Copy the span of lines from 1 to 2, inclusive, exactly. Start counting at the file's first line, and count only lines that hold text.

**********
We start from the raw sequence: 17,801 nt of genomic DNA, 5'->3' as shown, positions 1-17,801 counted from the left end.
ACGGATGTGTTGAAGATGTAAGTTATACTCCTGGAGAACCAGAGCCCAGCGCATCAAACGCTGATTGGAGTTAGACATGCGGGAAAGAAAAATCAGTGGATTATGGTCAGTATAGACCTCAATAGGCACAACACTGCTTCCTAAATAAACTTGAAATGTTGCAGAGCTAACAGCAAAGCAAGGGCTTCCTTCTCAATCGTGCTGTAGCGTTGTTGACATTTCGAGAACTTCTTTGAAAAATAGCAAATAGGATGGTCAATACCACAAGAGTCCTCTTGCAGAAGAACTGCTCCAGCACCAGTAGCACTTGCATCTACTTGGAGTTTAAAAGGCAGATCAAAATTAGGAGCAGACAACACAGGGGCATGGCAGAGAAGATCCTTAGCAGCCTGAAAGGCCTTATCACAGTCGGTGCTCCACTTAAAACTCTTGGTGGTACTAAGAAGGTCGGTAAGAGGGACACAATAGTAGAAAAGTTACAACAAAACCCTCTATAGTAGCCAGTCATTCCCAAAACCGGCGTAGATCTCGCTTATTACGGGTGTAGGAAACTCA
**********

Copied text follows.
We start from the raw sequence: 17,801 nt of genomic DNA, 5'->3' as shown, positions 1-17,801 counted from the left end.
ACGGATGTGTTGAAGATGTAAGTTATACTCCTGGAGAACCAGAGCCCAGCGCATCAAACGCTGATTGGAGTTAGACATGCGGGAAAGAAAAATCAGTGGATTATGGTCAGTATAGACCTCAATAGGCACAACACTGCTTCCTAAATAAACTTGAAATGTTGCAGAGCTAACAGCAAAGCAAGGGCTTCCTTCTCAATCGTGCTGTAGCGTTGTTGACATTTCGAGAACTTCTTTGAAAAATAGCAAATAGGATGGTCAATACCACAAGAGTCCTCTTGCAGAAGAACTGCTCCAGCACCAGTAGCACTTGCATCTACTTGGAGTTTAAAAGGCAGATCAAAATTAGGAGCAGACAACACAGGGGCATGGCAGAGAAGATCCTTAGCAGCCTGAAAGGCCTTATCACAGTCGGTGCTCCACTTAAAACTCTTGGTGGTACTAAGAAGGTCGGTAAGAGGGACACAATAGTAGAAAAGTTACAACAAAACCCTCTATAGTAGCCAGTCATTCCCAAAACCGGCGTAGATCTCGCTTATTACGGGTGTAGGAAACTCA